Matthew 16: 19 (NIV)
13 Now when Jesus came into the district of Caesarea Philippi, He was asking His disciples, “Who do people say that the Son of Man is?” 14 And they said, “Some say John the Baptist ; and others, Elijah ; but still others, Jeremiah, or one of the prophets.” 15 He said to them, “But who do you say that I am ?” 16 Simon Peter answered, “You are the Christ, the Son of the living God.” 17 And Jesus said to him, “Blessed are you, Simon Barjona, because flesh and blood did not reveal this to you, but My Father who is in heaven. 18 “I also say to you that you are Peter, and upon this rock I will build My church ; and the gates of Hades will not overpower it. 19 “I will give you the keys of the kingdom of heaven ; and whatever you bind on earth shall have been bound in heaven, and whatever you loose on earth shall have been loosed in heaven.”
I’m currently listening to audio cassette tapes from Pastor George Westlake’s college classes on various books of the Bible. As I was listening to one of his previous classes on Romans and Galatians, I heard Matthew 16: 19 thoroughly explained. I finally understand what Jesus was saying in Matthew 19, and I wanted to share it here in my blog.
While by my own words I will partially explain Matthew 16: 19 and Matthew 18: 18, but for the majority of the teaching I will directly transcribe Pastor Westlake’s explanation of Matthew 16: 19.
The transcription will start here. Pastor Westlake is asked to explain Matthew 16: 19. He begins,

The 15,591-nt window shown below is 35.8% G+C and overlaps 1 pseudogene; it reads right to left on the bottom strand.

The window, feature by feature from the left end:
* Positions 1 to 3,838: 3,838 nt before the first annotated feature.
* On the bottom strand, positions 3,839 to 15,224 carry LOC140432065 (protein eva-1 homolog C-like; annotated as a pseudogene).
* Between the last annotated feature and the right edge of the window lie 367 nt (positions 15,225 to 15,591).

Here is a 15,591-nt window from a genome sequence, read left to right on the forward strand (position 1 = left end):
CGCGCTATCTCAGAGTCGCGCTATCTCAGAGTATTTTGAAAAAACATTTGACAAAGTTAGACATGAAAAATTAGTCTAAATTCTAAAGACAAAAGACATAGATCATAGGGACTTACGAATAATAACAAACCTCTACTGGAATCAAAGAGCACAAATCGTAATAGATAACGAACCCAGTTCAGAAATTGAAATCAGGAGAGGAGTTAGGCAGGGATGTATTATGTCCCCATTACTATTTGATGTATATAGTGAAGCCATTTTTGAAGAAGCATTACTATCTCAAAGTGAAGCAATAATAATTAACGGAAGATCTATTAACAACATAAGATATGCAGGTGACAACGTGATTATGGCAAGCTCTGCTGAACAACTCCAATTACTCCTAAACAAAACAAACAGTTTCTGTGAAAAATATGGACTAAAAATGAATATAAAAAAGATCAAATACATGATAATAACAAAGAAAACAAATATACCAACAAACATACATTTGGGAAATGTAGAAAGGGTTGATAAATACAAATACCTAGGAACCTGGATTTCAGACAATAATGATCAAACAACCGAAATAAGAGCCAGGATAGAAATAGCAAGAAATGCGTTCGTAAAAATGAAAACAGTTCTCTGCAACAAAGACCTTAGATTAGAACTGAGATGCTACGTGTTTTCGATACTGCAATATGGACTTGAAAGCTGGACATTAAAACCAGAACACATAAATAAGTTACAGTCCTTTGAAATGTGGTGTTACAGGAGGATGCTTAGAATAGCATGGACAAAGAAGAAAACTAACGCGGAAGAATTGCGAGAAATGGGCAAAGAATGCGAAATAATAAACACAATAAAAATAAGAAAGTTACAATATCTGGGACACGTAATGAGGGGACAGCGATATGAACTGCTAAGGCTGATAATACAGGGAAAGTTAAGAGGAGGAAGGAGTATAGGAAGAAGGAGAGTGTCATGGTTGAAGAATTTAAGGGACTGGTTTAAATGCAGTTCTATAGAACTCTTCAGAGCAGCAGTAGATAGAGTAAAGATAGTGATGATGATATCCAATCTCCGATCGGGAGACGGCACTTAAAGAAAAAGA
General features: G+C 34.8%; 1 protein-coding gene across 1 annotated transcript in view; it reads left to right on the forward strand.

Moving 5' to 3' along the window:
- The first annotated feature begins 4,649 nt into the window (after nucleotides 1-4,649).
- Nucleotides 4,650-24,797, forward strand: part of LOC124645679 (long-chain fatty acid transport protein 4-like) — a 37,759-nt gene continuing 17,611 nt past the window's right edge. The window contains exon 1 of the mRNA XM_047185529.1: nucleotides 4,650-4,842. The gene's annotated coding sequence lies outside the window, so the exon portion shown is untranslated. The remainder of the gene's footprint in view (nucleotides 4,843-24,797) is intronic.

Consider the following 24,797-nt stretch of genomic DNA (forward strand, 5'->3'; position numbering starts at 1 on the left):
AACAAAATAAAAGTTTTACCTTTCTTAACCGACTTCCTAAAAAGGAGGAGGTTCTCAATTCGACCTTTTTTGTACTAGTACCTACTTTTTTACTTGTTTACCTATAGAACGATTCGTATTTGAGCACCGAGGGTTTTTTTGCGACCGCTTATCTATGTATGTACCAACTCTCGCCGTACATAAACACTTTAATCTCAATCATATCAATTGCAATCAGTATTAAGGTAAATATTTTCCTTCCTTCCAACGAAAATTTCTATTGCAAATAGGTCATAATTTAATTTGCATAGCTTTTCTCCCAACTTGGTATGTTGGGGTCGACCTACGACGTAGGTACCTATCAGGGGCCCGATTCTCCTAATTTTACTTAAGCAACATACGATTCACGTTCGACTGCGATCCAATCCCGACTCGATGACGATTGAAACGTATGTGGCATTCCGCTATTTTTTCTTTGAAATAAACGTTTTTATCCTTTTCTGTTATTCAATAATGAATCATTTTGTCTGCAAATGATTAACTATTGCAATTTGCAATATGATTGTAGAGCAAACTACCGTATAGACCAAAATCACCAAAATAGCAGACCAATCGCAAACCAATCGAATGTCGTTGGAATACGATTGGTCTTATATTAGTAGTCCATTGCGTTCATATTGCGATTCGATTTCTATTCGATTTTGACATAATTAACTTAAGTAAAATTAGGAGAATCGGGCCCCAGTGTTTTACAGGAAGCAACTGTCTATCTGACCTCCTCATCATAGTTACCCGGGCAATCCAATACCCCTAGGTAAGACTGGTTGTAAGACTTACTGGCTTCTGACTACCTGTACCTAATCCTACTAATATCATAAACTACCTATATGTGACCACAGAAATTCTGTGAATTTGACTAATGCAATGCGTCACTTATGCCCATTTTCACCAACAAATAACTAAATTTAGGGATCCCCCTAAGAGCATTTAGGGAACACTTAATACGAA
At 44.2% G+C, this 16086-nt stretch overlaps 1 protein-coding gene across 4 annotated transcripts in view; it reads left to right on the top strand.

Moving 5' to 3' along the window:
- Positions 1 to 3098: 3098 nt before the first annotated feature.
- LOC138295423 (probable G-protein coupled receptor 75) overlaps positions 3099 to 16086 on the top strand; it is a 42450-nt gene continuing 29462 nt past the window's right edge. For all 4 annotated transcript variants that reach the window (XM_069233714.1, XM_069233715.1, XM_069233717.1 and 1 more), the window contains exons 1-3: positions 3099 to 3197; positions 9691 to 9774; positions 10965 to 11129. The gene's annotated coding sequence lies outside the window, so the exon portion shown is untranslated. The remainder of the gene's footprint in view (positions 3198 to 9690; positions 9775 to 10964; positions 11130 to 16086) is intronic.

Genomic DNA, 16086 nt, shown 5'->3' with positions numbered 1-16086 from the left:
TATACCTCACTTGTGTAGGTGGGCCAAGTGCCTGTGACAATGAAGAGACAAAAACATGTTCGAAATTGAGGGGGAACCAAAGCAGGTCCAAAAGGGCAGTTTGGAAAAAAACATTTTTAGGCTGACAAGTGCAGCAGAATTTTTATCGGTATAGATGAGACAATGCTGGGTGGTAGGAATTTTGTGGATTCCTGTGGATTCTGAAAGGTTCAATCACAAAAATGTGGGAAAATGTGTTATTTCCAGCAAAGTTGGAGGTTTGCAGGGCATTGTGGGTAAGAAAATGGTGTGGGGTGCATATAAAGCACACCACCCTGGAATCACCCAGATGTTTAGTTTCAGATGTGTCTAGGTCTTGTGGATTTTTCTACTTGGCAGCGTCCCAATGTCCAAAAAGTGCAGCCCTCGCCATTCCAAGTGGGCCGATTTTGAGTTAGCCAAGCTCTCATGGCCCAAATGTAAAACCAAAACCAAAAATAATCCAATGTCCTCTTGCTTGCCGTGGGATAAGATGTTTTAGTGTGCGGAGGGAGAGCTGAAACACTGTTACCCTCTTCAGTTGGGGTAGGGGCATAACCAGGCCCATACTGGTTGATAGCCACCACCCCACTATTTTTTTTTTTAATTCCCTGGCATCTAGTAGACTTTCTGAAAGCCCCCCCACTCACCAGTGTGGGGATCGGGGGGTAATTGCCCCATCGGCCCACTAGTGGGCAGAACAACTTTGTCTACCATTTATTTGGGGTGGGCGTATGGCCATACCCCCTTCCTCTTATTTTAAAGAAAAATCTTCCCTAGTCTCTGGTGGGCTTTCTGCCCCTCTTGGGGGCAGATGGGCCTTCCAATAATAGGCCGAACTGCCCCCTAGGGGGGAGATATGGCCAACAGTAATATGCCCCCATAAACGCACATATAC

“I hate to get technical… It’s a Periphrastic Future Perfect (The Greek grammar and Tense), It’s the only one in the New Testament. It’s a continuous action in the future based on a single event that’s going to happen in the future. Whatsoever you bind on earth Shall have been bound in heaven. Meaning…On Calvary (Christ’s work on the Cross), and the Resurrection…the potential was for every human-being to be set loose, for every enemy of God to be bound, and you’re going to be doing that because it’s already been done in heaven. I don’t command heaven to loose somebody…I’m an agent of heaven…I’m able to see someone loosed cause heaven has already commanded it. It’s already been done on Calvary.”
Pastor Westlake continues,
“It’s a continuous future, (The future authority Jesus was explaining to his disciples in Matthew 16: 19), That’s going to be taking place because of the Cross…Shall have been bound in heaven. And again it’s the only example of a Periphrastic Future Perfect in whole Greek New Testament.”
Transcription ends here.
Okay, a continuous action based on a single future event. What’s the continuous action? And what single future event, and what’s Pastor Weslake saying here?
The continuous action is : Whatever you bind or loose on earth, (the authority to use the keys to the kingdom of heaven).
The single event stated is: Shall have been bound in heaven.
Many Bible translations don’t even give a hint to Greek grammar, and to what’s stated in verse 19. The New International Version Bible is a good example of Matthew 16: 19 not explained properly. Please pay close attention to the Tense of the words.
19 “I will give you the keys of the kingdom of heaven; whatever you bind on earth will be bound in heaven, and whatever you loose on earth will be loosed in heaven.”
The New American Standard Bible gives a better clue as to what’s said–shall have been bound or loosed.